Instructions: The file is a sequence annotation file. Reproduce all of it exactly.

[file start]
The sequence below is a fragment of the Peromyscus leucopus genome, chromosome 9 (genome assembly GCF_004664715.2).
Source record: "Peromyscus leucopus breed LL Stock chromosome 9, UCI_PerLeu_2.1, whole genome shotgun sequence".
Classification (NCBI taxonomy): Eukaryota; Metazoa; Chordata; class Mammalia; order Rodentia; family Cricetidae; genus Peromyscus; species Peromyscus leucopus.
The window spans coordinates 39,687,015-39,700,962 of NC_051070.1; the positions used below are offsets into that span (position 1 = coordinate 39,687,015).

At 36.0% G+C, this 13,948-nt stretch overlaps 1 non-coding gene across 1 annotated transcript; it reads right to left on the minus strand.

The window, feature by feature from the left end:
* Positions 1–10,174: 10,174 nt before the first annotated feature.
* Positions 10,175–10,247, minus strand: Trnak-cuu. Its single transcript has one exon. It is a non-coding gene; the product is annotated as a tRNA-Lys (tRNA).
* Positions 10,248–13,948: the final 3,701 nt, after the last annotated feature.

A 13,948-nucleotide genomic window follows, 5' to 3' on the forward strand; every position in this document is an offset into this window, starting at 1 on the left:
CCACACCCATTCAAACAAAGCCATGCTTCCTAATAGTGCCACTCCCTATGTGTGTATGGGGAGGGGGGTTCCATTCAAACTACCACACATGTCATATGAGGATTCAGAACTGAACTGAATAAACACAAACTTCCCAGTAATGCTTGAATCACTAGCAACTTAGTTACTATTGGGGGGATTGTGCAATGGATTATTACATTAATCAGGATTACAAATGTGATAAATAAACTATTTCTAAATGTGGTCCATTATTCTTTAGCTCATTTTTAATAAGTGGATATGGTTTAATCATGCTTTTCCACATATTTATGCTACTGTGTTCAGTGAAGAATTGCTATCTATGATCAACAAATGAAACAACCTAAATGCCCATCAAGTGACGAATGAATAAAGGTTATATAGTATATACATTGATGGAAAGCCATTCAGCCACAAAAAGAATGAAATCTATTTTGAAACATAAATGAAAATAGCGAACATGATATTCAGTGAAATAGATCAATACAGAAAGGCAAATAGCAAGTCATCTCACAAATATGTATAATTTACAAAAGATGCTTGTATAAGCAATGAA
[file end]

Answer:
The sequence below is a fragment of the Peromyscus leucopus genome, chromosome 9 (genome assembly GCF_004664715.2).
Source record: "Peromyscus leucopus breed LL Stock chromosome 9, UCI_PerLeu_2.1, whole genome shotgun sequence".
Classification (NCBI taxonomy): Eukaryota; Metazoa; Chordata; class Mammalia; order Rodentia; family Cricetidae; genus Peromyscus; species Peromyscus leucopus.
The window spans coordinates 39,687,015-39,700,962 of NC_051070.1; the positions used below are offsets into that span (position 1 = coordinate 39,687,015).

At 36.0% G+C, this 13,948-nt stretch overlaps 1 non-coding gene across 1 annotated transcript; it reads right to left on the minus strand.

The window, feature by feature from the left end:
* Positions 1–10,174: 10,174 nt before the first annotated feature.
* Positions 10,175–10,247, minus strand: Trnak-cuu. Its single transcript has one exon. It is a non-coding gene; the product is annotated as a tRNA-Lys (tRNA).
* Positions 10,248–13,948: the final 3,701 nt, after the last annotated feature.

A 13,948-nucleotide genomic window follows, 5' to 3' on the forward strand; every position in this document is an offset into this window, starting at 1 on the left:
CCACACCCATTCAAACAAAGCCATGCTTCCTAATAGTGCCACTCCCTATGTGTGTATGGGGAGGGGGGTTCCATTCAAACTACCACACATGTCATATGAGGATTCAGAACTGAACTGAATAAACACAAACTTCCCAGTAATGCTTGAATCACTAGCAACTTAGTTACTATTGGGGGGATTGTGCAATGGATTATTACATTAATCAGGATTACAAATGTGATAAATAAACTATTTCTAAATGTGGTCCATTATTCTTTAGCTCATTTTTAATAAGTGGATATGGTTTAATCATGCTTTTCCACATATTTATGCTACTGTGTTCAGTGAAGAATTGCTATCTATGATCAACAAATGAAACAACCTAAATGCCCATCAAGTGACGAATGAATAAAGGTTATATAGTATATACATTGATGGAAAGCCATTCAGCCACAAAAAGAATGAAATCTATTTTGAAACATAAATGAAAATAGCGAACATGATATTCAGTGAAATAGATCAATACAGAAAGGCAAATAGCAAGTCATCTCACAAATATGTATAATTTACAAAAGATGCTTGTATAAGCAATGAA